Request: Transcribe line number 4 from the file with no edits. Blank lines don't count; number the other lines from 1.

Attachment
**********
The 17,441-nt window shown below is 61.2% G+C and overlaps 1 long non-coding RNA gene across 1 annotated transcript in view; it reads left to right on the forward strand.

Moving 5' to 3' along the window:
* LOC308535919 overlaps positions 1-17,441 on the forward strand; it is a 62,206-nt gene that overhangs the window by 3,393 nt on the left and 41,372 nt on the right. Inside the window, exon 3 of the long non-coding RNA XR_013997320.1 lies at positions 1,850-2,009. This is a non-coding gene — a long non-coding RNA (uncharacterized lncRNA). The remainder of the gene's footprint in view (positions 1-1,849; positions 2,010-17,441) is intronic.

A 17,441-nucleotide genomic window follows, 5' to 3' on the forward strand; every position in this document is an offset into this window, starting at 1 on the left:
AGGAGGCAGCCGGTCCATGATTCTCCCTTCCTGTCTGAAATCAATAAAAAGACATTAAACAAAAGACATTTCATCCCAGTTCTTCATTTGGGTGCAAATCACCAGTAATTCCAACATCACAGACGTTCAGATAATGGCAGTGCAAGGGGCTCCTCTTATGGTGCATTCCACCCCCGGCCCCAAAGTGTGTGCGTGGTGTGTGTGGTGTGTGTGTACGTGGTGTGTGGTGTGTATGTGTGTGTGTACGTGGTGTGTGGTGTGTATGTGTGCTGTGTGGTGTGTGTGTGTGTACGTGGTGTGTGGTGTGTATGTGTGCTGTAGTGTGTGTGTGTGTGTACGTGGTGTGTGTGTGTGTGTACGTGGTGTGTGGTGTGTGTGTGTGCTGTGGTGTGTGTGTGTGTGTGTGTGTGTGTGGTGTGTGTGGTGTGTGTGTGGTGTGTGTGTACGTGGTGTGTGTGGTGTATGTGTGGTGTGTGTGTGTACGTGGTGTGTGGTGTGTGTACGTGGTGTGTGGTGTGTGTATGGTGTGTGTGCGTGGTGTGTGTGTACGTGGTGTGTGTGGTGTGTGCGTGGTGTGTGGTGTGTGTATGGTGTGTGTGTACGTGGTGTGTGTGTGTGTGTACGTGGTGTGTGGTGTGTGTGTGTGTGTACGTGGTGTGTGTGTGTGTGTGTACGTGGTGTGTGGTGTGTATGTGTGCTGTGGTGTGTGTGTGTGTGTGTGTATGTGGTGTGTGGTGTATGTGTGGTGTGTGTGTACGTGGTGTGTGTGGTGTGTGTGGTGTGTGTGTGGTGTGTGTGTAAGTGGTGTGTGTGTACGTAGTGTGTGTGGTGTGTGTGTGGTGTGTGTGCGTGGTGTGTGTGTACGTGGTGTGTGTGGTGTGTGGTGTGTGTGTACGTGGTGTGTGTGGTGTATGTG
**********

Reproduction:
A 17,441-nucleotide genomic window follows, 5' to 3' on the forward strand; every position in this document is an offset into this window, starting at 1 on the left: